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How Jimmy Kimmel Made Late-Night Matter Again in 2017

Instead of screaming into the void of his own bubble, Kimmel surprised everyone by speaking his heart and effecting real change.

Randy Holmes/ABC/Getty

There’s a reason why Jimmy Kimmel took the No. 1 spot in our list of the top 10 late-night moments of 2017.

During President Donald Trump’s first year in office, the increasingly vast late-night landscape became a platform for the #Resistance to channel its outrage day after day. On any given night, Stephen Colbert, Seth Meyers, Trevor Noah, Samantha Bee, John Oliver and others could be seen screaming some version of “this is not normal!” at their like-minded viewers. It was almost always cathartic, but almost certainly did not change any minds.

Somehow, Jimmy Kimmel was different. When the host opened up about his baby son’s harrowing medical emergency in early May, his heartfelt words resonated with Americans on all sides of the Obamacare debate precisely because they weren’t used to hearing this type of political argument from him. Kimmel’s politics likely align with those of his more outspoken competitors, but he never made them a central part of his show, which has always been more concerned with celebrity and reality show culture than it has been with Washington and the White House.

It only makes sense that his focus began to shift after the country elected a former reality star as president. When he hosted the Oscars in February, Kimmel spent a good deal of his monologue going after the “racist” president and his bizarre attacks on Hollywood stars like Meryl Streep.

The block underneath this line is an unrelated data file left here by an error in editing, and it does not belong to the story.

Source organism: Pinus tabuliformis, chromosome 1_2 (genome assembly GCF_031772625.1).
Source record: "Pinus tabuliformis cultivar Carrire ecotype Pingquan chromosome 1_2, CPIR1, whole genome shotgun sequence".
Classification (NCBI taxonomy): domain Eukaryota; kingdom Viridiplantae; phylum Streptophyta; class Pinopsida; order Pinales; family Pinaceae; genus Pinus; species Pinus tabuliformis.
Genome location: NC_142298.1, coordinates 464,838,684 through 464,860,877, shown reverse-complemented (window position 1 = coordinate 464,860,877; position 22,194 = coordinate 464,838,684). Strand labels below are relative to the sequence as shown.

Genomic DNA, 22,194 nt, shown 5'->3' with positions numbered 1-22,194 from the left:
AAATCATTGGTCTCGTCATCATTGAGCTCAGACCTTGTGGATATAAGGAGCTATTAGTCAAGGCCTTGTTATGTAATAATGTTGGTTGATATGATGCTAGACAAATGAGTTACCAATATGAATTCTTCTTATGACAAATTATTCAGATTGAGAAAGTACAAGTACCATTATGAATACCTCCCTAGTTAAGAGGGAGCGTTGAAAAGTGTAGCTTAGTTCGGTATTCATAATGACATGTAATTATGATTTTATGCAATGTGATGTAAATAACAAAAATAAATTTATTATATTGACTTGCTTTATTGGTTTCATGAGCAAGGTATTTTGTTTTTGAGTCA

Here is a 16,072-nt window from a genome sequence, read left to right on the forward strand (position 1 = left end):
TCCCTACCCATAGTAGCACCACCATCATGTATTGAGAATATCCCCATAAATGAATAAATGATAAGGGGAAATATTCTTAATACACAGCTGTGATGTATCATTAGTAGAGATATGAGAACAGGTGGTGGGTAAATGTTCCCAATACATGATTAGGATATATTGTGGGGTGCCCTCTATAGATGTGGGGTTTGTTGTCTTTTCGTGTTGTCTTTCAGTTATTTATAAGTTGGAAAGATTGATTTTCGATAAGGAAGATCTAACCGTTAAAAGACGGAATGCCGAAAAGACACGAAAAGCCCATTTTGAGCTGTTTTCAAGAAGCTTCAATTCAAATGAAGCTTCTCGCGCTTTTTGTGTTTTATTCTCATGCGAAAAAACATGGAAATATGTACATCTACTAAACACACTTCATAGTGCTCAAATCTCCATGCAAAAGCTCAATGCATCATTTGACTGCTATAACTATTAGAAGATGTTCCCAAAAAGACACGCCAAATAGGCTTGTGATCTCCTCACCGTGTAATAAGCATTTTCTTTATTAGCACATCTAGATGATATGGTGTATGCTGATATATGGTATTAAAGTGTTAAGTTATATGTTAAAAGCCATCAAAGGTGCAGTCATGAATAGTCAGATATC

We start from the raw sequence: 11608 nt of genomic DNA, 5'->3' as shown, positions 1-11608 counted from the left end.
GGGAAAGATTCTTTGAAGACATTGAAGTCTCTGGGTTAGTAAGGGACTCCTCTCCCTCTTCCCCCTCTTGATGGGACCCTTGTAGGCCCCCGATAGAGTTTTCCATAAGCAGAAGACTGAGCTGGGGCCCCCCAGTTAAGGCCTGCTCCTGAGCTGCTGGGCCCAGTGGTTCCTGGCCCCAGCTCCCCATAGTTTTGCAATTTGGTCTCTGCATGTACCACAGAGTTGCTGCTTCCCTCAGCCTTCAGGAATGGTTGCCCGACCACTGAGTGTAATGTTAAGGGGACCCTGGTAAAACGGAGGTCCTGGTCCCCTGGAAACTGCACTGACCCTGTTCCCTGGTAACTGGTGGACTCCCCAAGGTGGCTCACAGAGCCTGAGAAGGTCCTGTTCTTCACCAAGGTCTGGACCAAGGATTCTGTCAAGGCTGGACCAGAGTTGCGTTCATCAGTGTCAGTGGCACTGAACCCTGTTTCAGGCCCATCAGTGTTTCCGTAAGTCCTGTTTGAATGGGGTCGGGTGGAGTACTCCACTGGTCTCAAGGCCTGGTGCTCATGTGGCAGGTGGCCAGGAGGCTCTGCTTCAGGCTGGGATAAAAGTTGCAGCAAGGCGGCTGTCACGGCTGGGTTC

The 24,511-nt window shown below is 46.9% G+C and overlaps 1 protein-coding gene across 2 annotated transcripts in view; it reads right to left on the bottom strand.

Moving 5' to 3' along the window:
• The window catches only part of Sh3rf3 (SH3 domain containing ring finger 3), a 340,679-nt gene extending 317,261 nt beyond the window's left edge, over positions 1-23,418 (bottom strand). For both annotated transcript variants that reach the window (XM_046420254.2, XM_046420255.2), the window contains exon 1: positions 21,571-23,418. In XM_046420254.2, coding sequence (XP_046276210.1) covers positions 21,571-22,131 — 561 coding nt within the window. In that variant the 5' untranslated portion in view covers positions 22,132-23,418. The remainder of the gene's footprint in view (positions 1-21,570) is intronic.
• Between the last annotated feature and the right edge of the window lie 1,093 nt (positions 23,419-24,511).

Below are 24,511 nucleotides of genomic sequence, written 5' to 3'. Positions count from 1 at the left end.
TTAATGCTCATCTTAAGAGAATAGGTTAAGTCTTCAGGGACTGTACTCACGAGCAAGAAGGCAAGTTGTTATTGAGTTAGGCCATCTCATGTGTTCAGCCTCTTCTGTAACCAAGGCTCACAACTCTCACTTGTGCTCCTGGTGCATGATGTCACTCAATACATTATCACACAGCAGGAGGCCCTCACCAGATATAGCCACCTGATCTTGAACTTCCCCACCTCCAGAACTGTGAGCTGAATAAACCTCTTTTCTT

Over the next couple of months on his show, he roasted GOP figures like Paul Ryan and Sean Spicer. More recently he has found himself in full-on Twitter feuds with the likes of Donald Trump Jr. and Roy Moore.

But no political commentary in Jimmy Kimmel Live!’s 15-year history came close to the widespread impact of his speech about the GOP’s plan to eliminate guaranteed health care coverage for those like his newborn son, who will forever have a “pre-existing condition.”

“If your baby is going to die and it doesn’t have to, it shouldn’t matter how much money you make,” Kimmel said on that first night, he voice trembling as he fought back tears. “I think that’s something that whether you’re a Republican or a Democrat or something else, we all agree on that, right?”

The answer from his audience and the majority of Americans was a resounding yes.

Watch & prepare to tear up. Thanks @jimmykimmel for sharing your story & reminding us what's at stake w/health care,” Hillary Clinton tweeted.

“Well said, Jimmy. That's exactly why we fought so hard for the ACA, and why we need to protect it for kids like Billy. And congratulations!” former President Obama added.

Of course, not everyone agreed with his premise. On the other end of the spectrum were tweets like the one from former GOP congressman and professional troll Joe Walsh, who wrote, “Sorry Jimmy Kimmel: your sad story doesn't obligate me or anybody else to pay for somebody else's health care.” Fox News, meanwhile, gave the trending topic cursory coverage without once mentioning the political message Kimmel was trying to impart.